State lines

Top priority. Awareness is an integral part of security, said William Pelgrin, New York State's Director of Cyber Security and Critical Infrastructure, at last month's DHS Cyber Security Summit in Santa Clara, Calif.

'Cybersecurity needs to become as commonplace as the use of a seatbelt,' he said. 'All state and local employees should receive cyber awareness training, and such programs have to be pushed from the top.'

Pelgrin said state governments must work with municipal and county governments to improve security best practices. New York, for instance, has 1,600 municipalities, and many lack the resources to field effective cybersecurity programs. His agency, therefore, helps them via educational webcasts and monthly meetings to raise awareness and foster the adoption of security basics.

Software buy. The Virginia Department of Corrections has hired VFA Inc. of Boston to assess the department's buildings and provide facility management software under a $219,500 initial contract that runs for 10 months.

VFA will assess the conditions of buildings at five state prison facilities, then use VFA's Web software to access the assessment data. The agency can use the service, called VFA.facility, to estimate the costs of repairing and replacing buildings, and to make more-accurate budget estimates, the company said.

The software keeps track of building attributes such as gross square footage, code compliance and repair estimates.

Keeping tabs. Arizona's Public Safety Department is giving the state's residents ready access to the whereabouts of convicted sex offenders.

Deployed in January 2000, Arizona's sex offender Web site, at, receives 30,000 hits each month, said Val Biebrich, supervisor in the department's sex offender division.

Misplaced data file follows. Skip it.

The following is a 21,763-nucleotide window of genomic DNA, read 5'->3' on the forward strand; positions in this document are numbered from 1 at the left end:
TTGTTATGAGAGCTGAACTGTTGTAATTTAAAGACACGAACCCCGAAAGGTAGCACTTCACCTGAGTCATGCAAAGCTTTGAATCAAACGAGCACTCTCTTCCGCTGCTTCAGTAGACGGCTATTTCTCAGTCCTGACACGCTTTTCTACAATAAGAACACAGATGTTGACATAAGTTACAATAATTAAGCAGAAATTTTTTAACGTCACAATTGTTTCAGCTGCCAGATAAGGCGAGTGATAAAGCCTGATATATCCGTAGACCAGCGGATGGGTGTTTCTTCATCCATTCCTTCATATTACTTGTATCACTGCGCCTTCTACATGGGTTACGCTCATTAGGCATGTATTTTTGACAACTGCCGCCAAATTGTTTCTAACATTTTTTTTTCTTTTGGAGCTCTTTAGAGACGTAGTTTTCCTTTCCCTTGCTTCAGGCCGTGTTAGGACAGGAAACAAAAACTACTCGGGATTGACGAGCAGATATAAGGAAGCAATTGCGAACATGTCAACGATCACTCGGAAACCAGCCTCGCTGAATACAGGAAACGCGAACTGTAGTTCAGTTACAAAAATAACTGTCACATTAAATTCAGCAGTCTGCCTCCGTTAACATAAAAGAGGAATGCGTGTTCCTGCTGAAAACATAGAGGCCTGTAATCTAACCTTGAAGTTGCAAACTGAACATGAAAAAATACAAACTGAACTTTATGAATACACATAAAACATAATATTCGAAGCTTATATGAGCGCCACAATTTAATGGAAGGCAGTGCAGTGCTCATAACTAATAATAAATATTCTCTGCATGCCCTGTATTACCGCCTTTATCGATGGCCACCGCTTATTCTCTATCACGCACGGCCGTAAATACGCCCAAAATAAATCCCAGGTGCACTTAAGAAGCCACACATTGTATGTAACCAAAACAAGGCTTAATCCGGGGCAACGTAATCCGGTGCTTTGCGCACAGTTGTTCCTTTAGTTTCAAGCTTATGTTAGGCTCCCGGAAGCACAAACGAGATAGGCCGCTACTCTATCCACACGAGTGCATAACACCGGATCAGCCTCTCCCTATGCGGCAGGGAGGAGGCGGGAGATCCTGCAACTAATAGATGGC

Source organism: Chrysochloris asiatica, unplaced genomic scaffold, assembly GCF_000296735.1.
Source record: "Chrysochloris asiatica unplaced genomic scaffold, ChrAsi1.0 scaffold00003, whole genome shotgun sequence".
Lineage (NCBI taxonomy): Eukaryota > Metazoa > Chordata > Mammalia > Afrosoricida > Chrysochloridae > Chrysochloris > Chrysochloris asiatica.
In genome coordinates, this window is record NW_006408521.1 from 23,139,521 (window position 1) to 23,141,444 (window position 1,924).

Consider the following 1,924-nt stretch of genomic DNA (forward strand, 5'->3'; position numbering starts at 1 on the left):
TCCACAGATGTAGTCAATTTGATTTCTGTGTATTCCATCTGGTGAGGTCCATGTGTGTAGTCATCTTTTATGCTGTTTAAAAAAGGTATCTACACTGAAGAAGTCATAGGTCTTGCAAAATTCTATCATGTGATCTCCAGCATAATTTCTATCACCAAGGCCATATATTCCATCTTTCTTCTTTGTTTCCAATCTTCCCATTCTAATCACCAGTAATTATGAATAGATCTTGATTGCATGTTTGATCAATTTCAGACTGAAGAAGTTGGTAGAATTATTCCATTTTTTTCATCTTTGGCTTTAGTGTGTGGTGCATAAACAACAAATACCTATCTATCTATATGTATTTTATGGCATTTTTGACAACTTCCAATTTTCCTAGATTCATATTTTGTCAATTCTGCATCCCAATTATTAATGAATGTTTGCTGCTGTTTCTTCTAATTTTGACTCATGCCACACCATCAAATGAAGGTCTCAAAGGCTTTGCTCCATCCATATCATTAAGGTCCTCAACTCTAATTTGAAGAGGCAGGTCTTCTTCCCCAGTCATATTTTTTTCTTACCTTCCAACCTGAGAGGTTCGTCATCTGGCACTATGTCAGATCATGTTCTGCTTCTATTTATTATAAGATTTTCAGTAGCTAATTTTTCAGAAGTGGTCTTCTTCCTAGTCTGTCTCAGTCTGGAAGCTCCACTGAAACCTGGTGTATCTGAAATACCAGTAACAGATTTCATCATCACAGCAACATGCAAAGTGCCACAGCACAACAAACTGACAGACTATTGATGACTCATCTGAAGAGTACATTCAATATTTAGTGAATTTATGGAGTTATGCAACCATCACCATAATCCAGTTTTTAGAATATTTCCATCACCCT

The division used geographic information system tools from MapInfo Corp. of Troy, N.Y., to let citizens check the locations of sex offenders in their areas.

The site lets visitors enter an address'their home, or a school or day care center, for example'and in seconds the site will send back a hyperlinked list of convicted sex offenders and their addresses.

Click on a name, and the site serves up a page of information on the offender, including a color photo in JPEG format, the person's risk level, specific offenses and a map of the offender's neighborhood. Only sex offenders classified as Level 2, intermediate risk, or Level 3, high risk, are required to be posted on the site.

Updated daily, the site lets visitors bring up a more detailed map by clicking on one of the icons. Zoomable to a three-mile diameter, the site uses an IBM DB2 database, Netfinity Web server and a Websphere application server.

'People send us e-mail to try to help us locate absconders,' Biebrich said.


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